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Greece, France sign $2.8 billion fighter jet deal

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Copyright 2021 The Associated Press. All rights reserved.

Greek Prime Minister Kyriakos Mitsotakis, right, speaks with French Defense Minister Florence Parly, during their meeting in Athens on Monday Jan. 25, 2021. Greece signed a 2.3 billion euro ($2.8 billion) deal with France Monday to purchase 18 Rafale fighter jets to address tension with neighbor Turkey. (AP Photo/Petros Giannakouris)

ATHENS – Greece signed a 2.3 billion-euro ($2.8 billion) deal with France on Monday to purchase 18 Rafale fighter jets, as tensions remain high with neighbor Turkey.

Florence Parly, the French defense minister, signed the agreement in Athens to deliver 12 used and six new aircraft built by Dassault Aviation over two years, starting in July.

France has sided with Greece in a dispute over boundaries in the Aegean Sea and eastern Mediterranean that has brought NATO members Greece and Turkey to the brink of war several times in recent decades.

Tension spiked again last summer when a Turkish exploration mission in disputed waters triggered a dangerous military buildup.

Greece and Turkey have agreed to restart talks aimed at resolving the dispute peacefully. Senior diplomats from the two countries met in Istanbul on Monday to resume the process that had been interrupted for nearly five years.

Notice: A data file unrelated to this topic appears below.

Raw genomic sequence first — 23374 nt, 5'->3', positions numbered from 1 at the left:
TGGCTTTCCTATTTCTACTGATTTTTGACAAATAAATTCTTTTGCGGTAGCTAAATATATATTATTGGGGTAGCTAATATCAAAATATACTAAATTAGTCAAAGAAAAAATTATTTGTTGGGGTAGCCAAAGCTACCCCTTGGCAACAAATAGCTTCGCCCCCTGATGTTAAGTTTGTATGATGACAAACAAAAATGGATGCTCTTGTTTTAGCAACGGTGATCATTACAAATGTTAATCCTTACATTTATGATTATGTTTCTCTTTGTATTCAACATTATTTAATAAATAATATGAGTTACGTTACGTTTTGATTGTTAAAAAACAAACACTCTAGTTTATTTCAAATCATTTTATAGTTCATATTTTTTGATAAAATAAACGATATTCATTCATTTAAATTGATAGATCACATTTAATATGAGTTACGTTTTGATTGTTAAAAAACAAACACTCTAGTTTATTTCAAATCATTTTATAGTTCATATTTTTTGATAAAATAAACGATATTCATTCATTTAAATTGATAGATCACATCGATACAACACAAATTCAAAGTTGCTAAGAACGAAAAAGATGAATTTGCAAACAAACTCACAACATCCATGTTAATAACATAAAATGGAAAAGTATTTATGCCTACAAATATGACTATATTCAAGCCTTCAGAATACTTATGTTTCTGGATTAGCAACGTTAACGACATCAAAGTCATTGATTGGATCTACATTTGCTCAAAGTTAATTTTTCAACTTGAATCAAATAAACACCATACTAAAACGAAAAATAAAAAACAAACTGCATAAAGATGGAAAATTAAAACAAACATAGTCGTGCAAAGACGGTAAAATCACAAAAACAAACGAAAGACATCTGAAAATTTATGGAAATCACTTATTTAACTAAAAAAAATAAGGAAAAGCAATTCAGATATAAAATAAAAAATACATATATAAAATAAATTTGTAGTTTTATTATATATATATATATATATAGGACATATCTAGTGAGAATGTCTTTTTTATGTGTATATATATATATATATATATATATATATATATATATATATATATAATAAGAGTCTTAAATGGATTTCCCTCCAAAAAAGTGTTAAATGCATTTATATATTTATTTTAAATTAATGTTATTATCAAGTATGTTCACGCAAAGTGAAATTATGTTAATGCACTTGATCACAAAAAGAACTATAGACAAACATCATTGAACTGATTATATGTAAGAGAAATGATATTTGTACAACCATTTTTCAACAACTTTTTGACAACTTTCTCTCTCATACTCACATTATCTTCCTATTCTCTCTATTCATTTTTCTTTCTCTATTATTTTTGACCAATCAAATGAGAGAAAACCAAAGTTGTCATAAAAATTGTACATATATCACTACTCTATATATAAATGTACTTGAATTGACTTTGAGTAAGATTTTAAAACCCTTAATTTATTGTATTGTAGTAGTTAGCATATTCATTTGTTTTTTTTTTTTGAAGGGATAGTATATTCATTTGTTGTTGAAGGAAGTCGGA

But Athens says it will continue a multibillion-euro program to upgrade its military following years of cuts because of the country's financial crisis.

France and the United States are in competition to provide the Greek navy with new frigates, while Greece's government recently approved plans to cooperate with Israeli defense electronics firm Elbit Systems to create a new military flight academy in southern Greece.

“The upgrade in the capabilities of the Hellenic Air Force by means of both the acquisition of new fighter aircraft and the new state-of-the-art training center is critical for Greece to present a credible deterrence,” Michael Tanchum, a senior fellow at the Austrian Institute for European and Security Policy, told The Associated Press.

“It also provides Athens an enhanced ability to exercise more strategic autonomy when EU and NATO frameworks are deemed inadequate, making Greece more of a player in its own right.”

Starting in May, mandatory national service in the Greek Armed Forces will be increased from nine to 12 months to boost the number of people serving in uniform. Parly, who also met Greek Prime Minister Kyriakos Mitsotakis, announced that France would join two Greek military exercises later this year, participating with Rafale jets from the French air force.

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